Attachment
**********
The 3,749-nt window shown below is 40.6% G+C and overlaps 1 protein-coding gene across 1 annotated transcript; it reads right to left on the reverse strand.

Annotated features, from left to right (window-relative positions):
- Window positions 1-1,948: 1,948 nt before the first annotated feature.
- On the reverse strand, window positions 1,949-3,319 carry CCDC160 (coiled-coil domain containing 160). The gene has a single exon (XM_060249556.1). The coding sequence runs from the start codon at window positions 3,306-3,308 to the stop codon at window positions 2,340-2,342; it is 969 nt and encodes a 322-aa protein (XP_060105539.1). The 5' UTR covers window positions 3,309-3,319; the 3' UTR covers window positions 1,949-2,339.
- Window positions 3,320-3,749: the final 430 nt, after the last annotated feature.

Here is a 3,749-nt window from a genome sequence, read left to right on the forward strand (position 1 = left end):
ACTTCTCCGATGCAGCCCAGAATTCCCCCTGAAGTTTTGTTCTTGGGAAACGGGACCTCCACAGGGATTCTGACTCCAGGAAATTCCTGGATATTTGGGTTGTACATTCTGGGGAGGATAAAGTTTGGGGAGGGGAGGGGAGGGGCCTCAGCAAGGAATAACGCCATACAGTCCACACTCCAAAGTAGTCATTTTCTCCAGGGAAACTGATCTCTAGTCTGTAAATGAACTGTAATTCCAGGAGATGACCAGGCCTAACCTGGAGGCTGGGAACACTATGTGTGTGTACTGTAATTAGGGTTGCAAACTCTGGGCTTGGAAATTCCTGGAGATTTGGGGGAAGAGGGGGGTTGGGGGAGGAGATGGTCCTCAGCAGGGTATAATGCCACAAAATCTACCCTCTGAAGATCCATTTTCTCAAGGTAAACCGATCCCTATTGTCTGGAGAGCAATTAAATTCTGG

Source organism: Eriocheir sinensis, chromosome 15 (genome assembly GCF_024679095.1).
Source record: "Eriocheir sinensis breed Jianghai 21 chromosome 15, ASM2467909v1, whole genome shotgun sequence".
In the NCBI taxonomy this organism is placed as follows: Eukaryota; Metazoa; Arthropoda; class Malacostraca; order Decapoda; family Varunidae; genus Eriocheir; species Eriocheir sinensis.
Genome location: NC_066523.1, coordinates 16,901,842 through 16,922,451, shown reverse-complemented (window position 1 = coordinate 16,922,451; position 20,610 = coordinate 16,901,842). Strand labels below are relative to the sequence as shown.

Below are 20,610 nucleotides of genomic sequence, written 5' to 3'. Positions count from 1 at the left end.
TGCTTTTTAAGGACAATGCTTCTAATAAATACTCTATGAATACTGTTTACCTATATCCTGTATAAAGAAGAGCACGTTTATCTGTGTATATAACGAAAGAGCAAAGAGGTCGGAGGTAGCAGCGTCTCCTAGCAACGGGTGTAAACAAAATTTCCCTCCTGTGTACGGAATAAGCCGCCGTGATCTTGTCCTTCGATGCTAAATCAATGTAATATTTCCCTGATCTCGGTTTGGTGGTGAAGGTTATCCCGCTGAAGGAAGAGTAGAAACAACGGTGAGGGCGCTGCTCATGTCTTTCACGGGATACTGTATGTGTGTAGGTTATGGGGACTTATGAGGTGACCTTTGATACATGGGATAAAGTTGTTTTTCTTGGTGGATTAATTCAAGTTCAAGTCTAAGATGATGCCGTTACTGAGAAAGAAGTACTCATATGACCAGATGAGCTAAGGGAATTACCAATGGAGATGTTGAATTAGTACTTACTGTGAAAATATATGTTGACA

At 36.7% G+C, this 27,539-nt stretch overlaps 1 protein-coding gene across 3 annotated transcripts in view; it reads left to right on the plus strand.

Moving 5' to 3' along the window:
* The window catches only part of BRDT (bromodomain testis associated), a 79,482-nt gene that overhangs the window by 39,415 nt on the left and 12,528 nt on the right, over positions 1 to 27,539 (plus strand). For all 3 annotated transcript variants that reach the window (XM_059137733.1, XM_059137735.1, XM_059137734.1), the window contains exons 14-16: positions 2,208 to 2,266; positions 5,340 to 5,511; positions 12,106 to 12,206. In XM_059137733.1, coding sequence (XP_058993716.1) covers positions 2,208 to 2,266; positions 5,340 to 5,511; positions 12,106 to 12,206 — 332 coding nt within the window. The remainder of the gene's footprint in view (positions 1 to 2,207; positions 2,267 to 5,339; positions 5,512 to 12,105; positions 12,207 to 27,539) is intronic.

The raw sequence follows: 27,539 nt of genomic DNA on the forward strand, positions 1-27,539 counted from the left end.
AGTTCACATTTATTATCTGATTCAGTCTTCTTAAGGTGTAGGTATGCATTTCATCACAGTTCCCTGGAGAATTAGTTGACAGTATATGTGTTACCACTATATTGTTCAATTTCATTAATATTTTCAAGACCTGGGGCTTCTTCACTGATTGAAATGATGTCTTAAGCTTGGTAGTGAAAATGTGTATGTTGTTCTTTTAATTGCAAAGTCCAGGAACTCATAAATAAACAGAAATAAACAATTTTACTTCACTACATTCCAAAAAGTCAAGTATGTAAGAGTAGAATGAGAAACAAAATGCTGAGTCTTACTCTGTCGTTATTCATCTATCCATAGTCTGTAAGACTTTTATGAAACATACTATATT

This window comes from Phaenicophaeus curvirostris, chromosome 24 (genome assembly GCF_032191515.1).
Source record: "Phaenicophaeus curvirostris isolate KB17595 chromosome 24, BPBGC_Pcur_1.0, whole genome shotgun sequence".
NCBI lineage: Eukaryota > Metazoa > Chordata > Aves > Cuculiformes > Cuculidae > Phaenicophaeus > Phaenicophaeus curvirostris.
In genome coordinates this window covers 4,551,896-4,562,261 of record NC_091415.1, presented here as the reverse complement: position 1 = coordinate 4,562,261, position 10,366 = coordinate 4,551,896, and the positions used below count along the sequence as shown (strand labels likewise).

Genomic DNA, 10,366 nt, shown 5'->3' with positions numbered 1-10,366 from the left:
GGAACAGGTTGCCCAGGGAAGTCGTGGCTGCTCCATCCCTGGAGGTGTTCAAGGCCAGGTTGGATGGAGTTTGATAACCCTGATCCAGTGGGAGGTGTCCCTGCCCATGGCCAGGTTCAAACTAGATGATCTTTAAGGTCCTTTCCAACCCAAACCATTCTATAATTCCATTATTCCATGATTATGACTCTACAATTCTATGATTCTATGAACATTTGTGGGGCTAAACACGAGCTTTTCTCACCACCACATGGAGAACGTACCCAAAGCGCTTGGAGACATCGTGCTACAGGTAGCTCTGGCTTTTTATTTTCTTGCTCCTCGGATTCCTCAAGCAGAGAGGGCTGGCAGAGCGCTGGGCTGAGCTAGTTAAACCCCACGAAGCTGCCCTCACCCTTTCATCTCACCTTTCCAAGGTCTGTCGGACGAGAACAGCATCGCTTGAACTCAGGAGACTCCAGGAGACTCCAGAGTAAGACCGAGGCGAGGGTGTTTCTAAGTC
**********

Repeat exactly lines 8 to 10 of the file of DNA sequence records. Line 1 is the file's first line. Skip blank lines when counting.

Source organism: Eriocheir sinensis, chromosome 15 (genome assembly GCF_024679095.1).
Source record: "Eriocheir sinensis breed Jianghai 21 chromosome 15, ASM2467909v1, whole genome shotgun sequence".
In the NCBI taxonomy this organism is placed as follows: Eukaryota; Metazoa; Arthropoda; class Malacostraca; order Decapoda; family Varunidae; genus Eriocheir; species Eriocheir sinensis.